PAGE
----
But few animal species have such a defined program–it varies by region, temperature, elevation, and other factors. And truth be told, even bears differ widely in their hibernating tactics.

 

Most big mammals have enough bulk that they do not hibernate. Bison, for example, simply grow a heavier coat to withstand freezing temperatures.

 

Shedding bison in back, Yellowstone NP

 

Bison in Lamar Valley on a snowy day, Yellowstone

 

Smaller mammals, however, are more inclined to hibernate because little bodies have a high surface-area-to-volume ratio; i.e. it takes more energy for a small animal to stay warm. Many small mammals burrow into the ground to wait out the foodless winter.

 

Marmot, Mt. Rainier, Washington

 

Marmots (aka groundhogs) build their fat storage and spend half their lives in hibernation. Prairie dogs, on the other hand, periodically come out of the burrow to munch on grass and then go back to sleep.

 

Prairie Dog at burrow, Colorado

 

Every species has a different physiological system for adapting to the food loss of winter.

 

Reptiles are cold-blooded and depend on the sunshine for metabolic activity.

 

Skink, California

 

In winter most reptiles in cold regions find a deep crack or rock cave and sleep through the months of sunless chill. They’re so inactive they don’t eat…don’t need to eat.

 

If you pick up a lizard who is essentially dormant, they only open their eyes in terror; but they do not move because they can’t.

 

Northern Alligator Lizard, California

 

Many species group together for warmth. They huddle while they sleep. That’s how we can sometimes come across a hole filled with snakes, or large colonies of bats.

 

Eastern Long-eared Bats, Australia

 

Some snakes and amphibians hibernate underneath water in locations where water doesn’t freeze. Certain snake species use their skin as a lung to extract oxygen from the water.

 

Even though toads and frogs stay quiet and resting most of the winter where I live, on a fluky mild winter day I will hear a toad call out from its burrow.

 

Western Toad in burrow, California

 

Insects transform into larvae, nymphs, eggs, or pupae forms to weather the winter. Others, like the monarch butterfly, migrate to warmer places.

 

Anise Swallowtail Chrysalis or Pupa

 

There is endless variation not only in species, but in location too. Here in northern California where the winter is mild, hovering close to freezing for only a month or two, I often discover winter wildlife anomalies.

 

I’ve read that praying mantis adults, for example, hide their eggs from predators for the winter and then die off. In spring the new insect emerges from the egg and starts the life cycle.

 

Not where I live. This photo of a loggerhead shrike in the California winter rain about to eat an adult praying mantis proves otherwise.

 

Loggerhead Shrike preying on a praying mantis, California in January

 

If winter temperatures do not fluctuate drastically, or are relatively mild, many insects find shelter and food in leaf litter, tree holes, under logs, or in soil or plant galls.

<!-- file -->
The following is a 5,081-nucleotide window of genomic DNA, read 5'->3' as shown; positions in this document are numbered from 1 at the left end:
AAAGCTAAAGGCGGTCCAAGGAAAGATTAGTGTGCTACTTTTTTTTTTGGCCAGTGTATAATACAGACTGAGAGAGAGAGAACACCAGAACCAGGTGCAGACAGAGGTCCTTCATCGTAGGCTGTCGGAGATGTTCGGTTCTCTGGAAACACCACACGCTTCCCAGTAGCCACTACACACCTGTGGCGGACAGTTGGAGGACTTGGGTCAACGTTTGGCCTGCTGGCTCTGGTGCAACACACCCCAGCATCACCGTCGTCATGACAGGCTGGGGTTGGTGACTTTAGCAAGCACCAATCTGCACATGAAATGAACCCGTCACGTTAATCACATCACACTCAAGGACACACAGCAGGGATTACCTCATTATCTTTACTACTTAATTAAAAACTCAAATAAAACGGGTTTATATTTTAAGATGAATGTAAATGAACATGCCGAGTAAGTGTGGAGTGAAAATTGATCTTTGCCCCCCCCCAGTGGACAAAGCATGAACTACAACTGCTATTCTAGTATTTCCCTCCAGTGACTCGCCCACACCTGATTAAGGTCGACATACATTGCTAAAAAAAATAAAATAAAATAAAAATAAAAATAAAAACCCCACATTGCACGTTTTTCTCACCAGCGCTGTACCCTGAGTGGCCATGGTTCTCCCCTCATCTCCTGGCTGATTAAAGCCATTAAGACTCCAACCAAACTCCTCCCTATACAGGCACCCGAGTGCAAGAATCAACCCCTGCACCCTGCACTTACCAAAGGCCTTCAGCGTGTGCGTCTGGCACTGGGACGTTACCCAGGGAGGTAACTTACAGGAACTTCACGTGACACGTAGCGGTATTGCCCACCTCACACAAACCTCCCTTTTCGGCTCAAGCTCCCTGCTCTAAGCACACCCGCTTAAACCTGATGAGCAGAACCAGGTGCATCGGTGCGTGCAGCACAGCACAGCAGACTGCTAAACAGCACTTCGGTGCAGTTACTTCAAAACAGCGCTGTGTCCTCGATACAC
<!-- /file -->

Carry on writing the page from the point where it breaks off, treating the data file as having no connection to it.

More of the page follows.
And don’t get me started on what the birds do. Some stay put if they live in a temperate zone, others migrate, and still others tough it out in cold regions. There is only one bird known to hibernate, the common poorwill. 

 

Some birds and small mammals in arctic regions turn white in the frigid months to camouflage with snow. Their bodies adapt in numerous ways. Below are the summer and winter versions of the willow ptarmigan (bird) and snowshoe hare.

 

Willow ptarmigan, Alaska in August

 

Willow Ptarmigan Nonbreeding adult

Willow ptarmigan in winter plumage. Photo by John and Ivy Gibbons.

Snowshoe Hare in August, Alaska

 

Snowshoe Hare, Shirleys Bay.jpg

Snowshoe Hare in winter. Photo by D. Gordon E. Robertson.

 

Whatever the season, nature not only has its curious, changing ways, but also unpredictability…just enough to keep the mystery and beauty alive.

 

Happy Solstice, Happy Holidays, dear reader.

 

Written by Jet Eliot.

All photos by Athena Alexander unless otherwise noted.

Mammalian tourists in winter

 

Bountiful Nature in Seward, Alaska

Seward Harbor

Seward is a small port town on the southern coast of Alaska, tucked in a harbor on the Kenai Peninsula. Surrounded by glacial water and snow-capped mountains, it is a small town with a big presence and abundant beauty.

 

Seward Wikipedia

 

This town is the gateway to Kenai Fjords National Park. Situated on Resurrection Bay in the Gulf of Alaska, it offers many ways to explore the Harding Icefield and its nearly 40 glaciers that dominate this area.

 

We took a half-day boat trip out of Seward and had the thrill of seeing a glacier from the boat. Occasionally a huge mass of blue glacial ice broke off (“calved”) and tumbled into the frigid waters below.

 

There are only four remaining icefields in the U.S., the Harding Icefield in Seward is one, and covers 300 square miles (777 km2).

 

Gulf of Alaska and Glacier

 

Seward Highway Vista

 

There are 190 different species of birds here, and a plethora of land and sea mammals.

 

Moose